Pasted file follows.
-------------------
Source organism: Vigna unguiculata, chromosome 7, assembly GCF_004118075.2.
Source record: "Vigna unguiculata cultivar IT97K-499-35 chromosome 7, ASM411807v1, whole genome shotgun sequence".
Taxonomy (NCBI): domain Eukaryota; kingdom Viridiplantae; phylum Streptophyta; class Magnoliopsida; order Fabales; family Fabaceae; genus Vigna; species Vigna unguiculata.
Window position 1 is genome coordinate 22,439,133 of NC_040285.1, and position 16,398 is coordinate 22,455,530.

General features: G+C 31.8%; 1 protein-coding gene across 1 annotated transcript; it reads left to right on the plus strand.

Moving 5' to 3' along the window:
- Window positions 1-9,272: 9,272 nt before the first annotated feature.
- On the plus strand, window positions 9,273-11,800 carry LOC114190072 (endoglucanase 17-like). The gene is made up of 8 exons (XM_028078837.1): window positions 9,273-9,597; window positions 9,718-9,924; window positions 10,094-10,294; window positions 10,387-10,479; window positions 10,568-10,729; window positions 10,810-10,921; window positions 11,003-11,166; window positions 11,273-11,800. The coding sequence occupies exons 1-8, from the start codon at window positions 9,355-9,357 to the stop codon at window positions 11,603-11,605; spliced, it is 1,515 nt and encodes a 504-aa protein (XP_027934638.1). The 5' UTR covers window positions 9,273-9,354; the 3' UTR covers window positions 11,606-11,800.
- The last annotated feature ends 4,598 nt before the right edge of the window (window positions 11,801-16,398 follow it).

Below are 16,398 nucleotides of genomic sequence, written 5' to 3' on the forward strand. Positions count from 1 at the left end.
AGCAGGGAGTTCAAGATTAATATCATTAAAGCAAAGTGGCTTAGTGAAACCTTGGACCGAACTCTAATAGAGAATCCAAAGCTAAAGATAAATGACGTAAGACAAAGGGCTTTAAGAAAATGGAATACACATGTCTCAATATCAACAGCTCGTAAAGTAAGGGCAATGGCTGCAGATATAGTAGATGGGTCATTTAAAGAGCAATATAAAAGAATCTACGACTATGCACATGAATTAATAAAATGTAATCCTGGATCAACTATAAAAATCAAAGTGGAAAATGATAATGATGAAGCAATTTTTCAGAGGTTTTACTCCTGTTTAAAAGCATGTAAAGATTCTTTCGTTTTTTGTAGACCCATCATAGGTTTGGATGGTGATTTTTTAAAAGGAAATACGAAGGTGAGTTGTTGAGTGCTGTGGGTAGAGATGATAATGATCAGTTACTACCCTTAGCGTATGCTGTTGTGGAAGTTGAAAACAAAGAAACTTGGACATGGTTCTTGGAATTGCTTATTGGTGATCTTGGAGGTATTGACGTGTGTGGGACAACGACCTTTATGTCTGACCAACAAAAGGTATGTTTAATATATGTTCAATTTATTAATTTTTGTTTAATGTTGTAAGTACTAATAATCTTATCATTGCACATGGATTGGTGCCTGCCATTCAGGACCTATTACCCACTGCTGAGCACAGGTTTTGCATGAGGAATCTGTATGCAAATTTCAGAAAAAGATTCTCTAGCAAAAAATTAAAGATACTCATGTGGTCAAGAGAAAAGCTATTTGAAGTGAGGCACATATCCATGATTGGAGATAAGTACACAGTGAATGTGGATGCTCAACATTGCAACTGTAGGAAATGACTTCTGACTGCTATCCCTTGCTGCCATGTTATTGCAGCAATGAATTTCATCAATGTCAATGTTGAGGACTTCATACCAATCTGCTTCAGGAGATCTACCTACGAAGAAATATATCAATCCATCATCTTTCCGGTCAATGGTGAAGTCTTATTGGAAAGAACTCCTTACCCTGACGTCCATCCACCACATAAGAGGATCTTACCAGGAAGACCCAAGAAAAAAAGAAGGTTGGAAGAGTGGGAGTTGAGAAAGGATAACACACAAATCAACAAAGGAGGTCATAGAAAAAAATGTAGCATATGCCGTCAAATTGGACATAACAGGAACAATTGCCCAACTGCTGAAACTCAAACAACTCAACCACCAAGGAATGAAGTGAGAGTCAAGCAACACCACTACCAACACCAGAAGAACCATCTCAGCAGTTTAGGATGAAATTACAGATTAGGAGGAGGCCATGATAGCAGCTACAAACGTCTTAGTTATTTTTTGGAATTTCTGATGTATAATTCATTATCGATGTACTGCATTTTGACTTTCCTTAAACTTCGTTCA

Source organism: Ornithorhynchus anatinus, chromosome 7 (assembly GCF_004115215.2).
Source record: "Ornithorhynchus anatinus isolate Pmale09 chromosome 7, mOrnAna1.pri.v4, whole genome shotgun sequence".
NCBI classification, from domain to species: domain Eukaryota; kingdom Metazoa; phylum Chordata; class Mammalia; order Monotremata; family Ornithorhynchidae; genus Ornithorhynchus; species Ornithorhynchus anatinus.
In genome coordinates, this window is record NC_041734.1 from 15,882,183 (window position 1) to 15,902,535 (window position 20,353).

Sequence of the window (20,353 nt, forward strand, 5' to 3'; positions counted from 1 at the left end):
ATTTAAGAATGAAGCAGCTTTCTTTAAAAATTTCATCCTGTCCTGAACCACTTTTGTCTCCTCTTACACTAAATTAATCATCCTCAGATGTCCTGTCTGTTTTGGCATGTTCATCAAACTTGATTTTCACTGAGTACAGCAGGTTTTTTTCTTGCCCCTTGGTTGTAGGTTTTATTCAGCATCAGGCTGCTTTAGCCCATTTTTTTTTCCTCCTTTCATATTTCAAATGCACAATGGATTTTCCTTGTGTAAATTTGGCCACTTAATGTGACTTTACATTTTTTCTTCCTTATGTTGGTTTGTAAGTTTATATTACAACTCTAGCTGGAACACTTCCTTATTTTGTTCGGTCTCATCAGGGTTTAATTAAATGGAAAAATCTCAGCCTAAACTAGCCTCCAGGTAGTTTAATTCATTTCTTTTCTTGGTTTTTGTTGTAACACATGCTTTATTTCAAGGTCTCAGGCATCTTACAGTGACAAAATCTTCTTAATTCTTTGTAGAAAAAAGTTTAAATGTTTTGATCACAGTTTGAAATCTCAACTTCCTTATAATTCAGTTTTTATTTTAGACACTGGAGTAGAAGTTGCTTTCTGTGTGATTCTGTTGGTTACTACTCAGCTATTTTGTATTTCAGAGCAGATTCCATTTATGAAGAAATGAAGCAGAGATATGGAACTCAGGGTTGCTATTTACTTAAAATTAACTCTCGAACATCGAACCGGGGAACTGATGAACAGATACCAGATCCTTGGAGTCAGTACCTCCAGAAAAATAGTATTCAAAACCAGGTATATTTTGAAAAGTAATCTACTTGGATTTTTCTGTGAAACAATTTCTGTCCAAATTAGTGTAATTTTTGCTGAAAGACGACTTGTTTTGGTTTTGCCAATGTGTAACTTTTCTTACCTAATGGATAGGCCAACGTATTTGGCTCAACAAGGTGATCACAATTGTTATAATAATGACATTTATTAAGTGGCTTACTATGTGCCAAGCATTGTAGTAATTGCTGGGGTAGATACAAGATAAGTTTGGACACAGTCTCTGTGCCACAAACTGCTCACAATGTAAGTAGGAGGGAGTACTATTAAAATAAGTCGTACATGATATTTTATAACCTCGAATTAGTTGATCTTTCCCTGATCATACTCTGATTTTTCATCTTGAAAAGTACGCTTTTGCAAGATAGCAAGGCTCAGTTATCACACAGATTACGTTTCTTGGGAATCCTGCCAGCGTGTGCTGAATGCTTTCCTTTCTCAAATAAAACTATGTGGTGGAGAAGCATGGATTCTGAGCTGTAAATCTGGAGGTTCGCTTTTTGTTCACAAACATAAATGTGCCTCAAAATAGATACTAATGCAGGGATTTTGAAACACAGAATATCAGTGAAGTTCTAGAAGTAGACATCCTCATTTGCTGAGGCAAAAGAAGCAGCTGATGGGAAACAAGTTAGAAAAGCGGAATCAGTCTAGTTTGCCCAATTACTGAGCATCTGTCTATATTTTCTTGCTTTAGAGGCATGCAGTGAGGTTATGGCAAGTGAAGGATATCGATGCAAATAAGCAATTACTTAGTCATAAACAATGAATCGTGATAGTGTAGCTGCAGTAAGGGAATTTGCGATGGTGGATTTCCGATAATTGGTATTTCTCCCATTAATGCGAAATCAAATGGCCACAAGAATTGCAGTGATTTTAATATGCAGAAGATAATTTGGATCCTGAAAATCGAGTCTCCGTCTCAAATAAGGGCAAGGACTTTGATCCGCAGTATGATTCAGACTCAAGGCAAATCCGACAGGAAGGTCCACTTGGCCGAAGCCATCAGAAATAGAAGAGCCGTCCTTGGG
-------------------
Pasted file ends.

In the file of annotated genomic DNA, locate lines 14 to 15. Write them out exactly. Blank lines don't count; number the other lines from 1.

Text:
NCBI classification, from domain to species: domain Eukaryota; kingdom Metazoa; phylum Chordata; class Mammalia; order Monotremata; family Ornithorhynchidae; genus Ornithorhynchus; species Ornithorhynchus anatinus.
In genome coordinates, this window is record NC_041734.1 from 15,882,183 (window position 1) to 15,902,535 (window position 20,353).